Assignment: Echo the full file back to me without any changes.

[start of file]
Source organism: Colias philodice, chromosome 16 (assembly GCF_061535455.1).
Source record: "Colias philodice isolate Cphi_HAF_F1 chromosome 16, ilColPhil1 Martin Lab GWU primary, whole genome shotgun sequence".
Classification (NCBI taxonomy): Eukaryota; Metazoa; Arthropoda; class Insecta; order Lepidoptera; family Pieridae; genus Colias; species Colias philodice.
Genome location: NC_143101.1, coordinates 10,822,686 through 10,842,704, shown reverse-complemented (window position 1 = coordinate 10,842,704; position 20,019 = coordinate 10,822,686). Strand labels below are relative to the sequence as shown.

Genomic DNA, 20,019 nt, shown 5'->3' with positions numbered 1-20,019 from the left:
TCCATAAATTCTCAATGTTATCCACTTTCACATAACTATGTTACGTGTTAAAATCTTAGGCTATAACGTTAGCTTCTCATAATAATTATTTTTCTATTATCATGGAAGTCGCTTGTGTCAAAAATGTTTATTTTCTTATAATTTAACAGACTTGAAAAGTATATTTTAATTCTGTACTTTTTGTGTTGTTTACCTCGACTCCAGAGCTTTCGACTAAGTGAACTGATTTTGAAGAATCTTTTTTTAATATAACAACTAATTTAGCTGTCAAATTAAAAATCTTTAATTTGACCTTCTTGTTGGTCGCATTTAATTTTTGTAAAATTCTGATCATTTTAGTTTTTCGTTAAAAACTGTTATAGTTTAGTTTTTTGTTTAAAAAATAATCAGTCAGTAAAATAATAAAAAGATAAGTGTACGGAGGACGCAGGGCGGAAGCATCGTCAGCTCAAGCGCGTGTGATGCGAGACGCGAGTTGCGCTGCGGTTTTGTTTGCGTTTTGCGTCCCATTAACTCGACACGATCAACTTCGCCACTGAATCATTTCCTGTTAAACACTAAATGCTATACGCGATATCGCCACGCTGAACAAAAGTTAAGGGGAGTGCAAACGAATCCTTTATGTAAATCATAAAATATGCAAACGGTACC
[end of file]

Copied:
Source organism: Colias philodice, chromosome 16 (assembly GCF_061535455.1).
Source record: "Colias philodice isolate Cphi_HAF_F1 chromosome 16, ilColPhil1 Martin Lab GWU primary, whole genome shotgun sequence".
Classification (NCBI taxonomy): Eukaryota; Metazoa; Arthropoda; class Insecta; order Lepidoptera; family Pieridae; genus Colias; species Colias philodice.
Genome location: NC_143101.1, coordinates 10,822,686 through 10,842,704, shown reverse-complemented (window position 1 = coordinate 10,842,704; position 20,019 = coordinate 10,822,686). Strand labels below are relative to the sequence as shown.

Genomic DNA, 20,019 nt, shown 5'->3' with positions numbered 1-20,019 from the left:
TCCATAAATTCTCAATGTTATCCACTTTCACATAACTATGTTACGTGTTAAAATCTTAGGCTATAACGTTAGCTTCTCATAATAATTATTTTTCTATTATCATGGAAGTCGCTTGTGTCAAAAATGTTTATTTTCTTATAATTTAACAGACTTGAAAAGTATATTTTAATTCTGTACTTTTTGTGTTGTTTACCTCGACTCCAGAGCTTTCGACTAAGTGAACTGATTTTGAAGAATCTTTTTTTAATATAACAACTAATTTAGCTGTCAAATTAAAAATCTTTAATTTGACCTTCTTGTTGGTCGCATTTAATTTTTGTAAAATTCTGATCATTTTAGTTTTTCGTTAAAAACTGTTATAGTTTAGTTTTTTGTTTAAAAAATAATCAGTCAGTAAAATAATAAAAAGATAAGTGTACGGAGGACGCAGGGCGGAAGCATCGTCAGCTCAAGCGCGTGTGATGCGAGACGCGAGTTGCGCTGCGGTTTTGTTTGCGTTTTGCGTCCCATTAACTCGACACGATCAACTTCGCCACTGAATCATTTCCTGTTAAACACTAAATGCTATACGCGATATCGCCACGCTGAACAAAAGTTAAGGGGAGTGCAAACGAATCCTTTATGTAAATCATAAAATATGCAAACGGTACC